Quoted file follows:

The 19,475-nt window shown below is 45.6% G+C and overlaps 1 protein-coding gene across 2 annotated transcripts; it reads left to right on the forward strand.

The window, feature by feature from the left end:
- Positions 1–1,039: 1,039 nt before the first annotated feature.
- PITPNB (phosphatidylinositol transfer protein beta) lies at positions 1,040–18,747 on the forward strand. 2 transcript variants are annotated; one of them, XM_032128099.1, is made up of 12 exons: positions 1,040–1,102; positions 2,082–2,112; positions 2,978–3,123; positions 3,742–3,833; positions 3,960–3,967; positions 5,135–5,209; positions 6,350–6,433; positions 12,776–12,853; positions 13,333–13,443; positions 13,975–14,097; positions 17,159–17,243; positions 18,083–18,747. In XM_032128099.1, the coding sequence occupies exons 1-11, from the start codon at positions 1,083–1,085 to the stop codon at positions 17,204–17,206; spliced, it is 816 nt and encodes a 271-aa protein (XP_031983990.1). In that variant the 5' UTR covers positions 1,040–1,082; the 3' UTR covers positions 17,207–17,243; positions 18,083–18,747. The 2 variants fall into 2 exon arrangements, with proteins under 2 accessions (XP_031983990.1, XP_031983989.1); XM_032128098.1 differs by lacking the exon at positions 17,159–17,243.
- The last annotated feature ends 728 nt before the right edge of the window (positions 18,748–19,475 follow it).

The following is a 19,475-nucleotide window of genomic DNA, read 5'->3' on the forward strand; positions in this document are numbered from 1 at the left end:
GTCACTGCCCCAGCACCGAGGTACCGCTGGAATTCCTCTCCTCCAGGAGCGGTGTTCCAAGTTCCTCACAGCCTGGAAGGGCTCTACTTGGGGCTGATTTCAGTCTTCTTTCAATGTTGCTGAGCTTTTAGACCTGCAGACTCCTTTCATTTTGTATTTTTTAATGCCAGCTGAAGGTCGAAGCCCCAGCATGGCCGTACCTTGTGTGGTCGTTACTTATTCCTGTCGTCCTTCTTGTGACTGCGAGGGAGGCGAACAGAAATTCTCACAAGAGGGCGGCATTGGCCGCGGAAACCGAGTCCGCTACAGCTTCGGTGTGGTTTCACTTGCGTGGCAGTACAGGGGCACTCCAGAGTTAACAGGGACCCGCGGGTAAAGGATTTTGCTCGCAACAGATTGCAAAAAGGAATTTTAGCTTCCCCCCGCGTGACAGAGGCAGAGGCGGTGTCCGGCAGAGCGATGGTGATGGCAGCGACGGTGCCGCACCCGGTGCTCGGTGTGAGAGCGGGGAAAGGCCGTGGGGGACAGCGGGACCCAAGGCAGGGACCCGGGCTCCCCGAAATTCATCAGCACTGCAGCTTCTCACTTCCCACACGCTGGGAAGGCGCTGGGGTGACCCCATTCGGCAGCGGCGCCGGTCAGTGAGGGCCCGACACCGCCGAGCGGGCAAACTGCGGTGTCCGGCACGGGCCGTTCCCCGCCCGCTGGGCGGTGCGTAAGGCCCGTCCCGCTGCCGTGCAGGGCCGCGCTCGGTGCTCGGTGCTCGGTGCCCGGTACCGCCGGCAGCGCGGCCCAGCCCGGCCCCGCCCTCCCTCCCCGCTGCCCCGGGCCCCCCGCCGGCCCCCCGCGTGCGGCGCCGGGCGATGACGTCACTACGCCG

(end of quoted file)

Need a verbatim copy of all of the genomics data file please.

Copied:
The 19,475-nt window shown below is 45.6% G+C and overlaps 1 protein-coding gene across 2 annotated transcripts; it reads left to right on the forward strand.

The window, feature by feature from the left end:
- Positions 1–1,039: 1,039 nt before the first annotated feature.
- PITPNB (phosphatidylinositol transfer protein beta) lies at positions 1,040–18,747 on the forward strand. 2 transcript variants are annotated; one of them, XM_032128099.1, is made up of 12 exons: positions 1,040–1,102; positions 2,082–2,112; positions 2,978–3,123; positions 3,742–3,833; positions 3,960–3,967; positions 5,135–5,209; positions 6,350–6,433; positions 12,776–12,853; positions 13,333–13,443; positions 13,975–14,097; positions 17,159–17,243; positions 18,083–18,747. In XM_032128099.1, the coding sequence occupies exons 1-11, from the start codon at positions 1,083–1,085 to the stop codon at positions 17,204–17,206; spliced, it is 816 nt and encodes a 271-aa protein (XP_031983990.1). In that variant the 5' UTR covers positions 1,040–1,082; the 3' UTR covers positions 17,207–17,243; positions 18,083–18,747. The 2 variants fall into 2 exon arrangements, with proteins under 2 accessions (XP_031983990.1, XP_031983989.1); XM_032128098.1 differs by lacking the exon at positions 17,159–17,243.
- The last annotated feature ends 728 nt before the right edge of the window (positions 18,748–19,475 follow it).

The following is a 19,475-nucleotide window of genomic DNA, read 5'->3' on the forward strand; positions in this document are numbered from 1 at the left end:
GTCACTGCCCCAGCACCGAGGTACCGCTGGAATTCCTCTCCTCCAGGAGCGGTGTTCCAAGTTCCTCACAGCCTGGAAGGGCTCTACTTGGGGCTGATTTCAGTCTTCTTTCAATGTTGCTGAGCTTTTAGACCTGCAGACTCCTTTCATTTTGTATTTTTTAATGCCAGCTGAAGGTCGAAGCCCCAGCATGGCCGTACCTTGTGTGGTCGTTACTTATTCCTGTCGTCCTTCTTGTGACTGCGAGGGAGGCGAACAGAAATTCTCACAAGAGGGCGGCATTGGCCGCGGAAACCGAGTCCGCTACAGCTTCGGTGTGGTTTCACTTGCGTGGCAGTACAGGGGCACTCCAGAGTTAACAGGGACCCGCGGGTAAAGGATTTTGCTCGCAACAGATTGCAAAAAGGAATTTTAGCTTCCCCCCGCGTGACAGAGGCAGAGGCGGTGTCCGGCAGAGCGATGGTGATGGCAGCGACGGTGCCGCACCCGGTGCTCGGTGTGAGAGCGGGGAAAGGCCGTGGGGGACAGCGGGACCCAAGGCAGGGACCCGGGCTCCCCGAAATTCATCAGCACTGCAGCTTCTCACTTCCCACACGCTGGGAAGGCGCTGGGGTGACCCCATTCGGCAGCGGCGCCGGTCAGTGAGGGCCCGACACCGCCGAGCGGGCAAACTGCGGTGTCCGGCACGGGCCGTTCCCCGCCCGCTGGGCGGTGCGTAAGGCCCGTCCCGCTGCCGTGCAGGGCCGCGCTCGGTGCTCGGTGCTCGGTGCCCGGTACCGCCGGCAGCGCGGCCCAGCCCGGCCCCGCCCTCCCTCCCCGCTGCCCCGGGCCCCCCGCCGGCCCCCCGCGTGCGGCGCCGGGCGATGACGTCACTACGCCG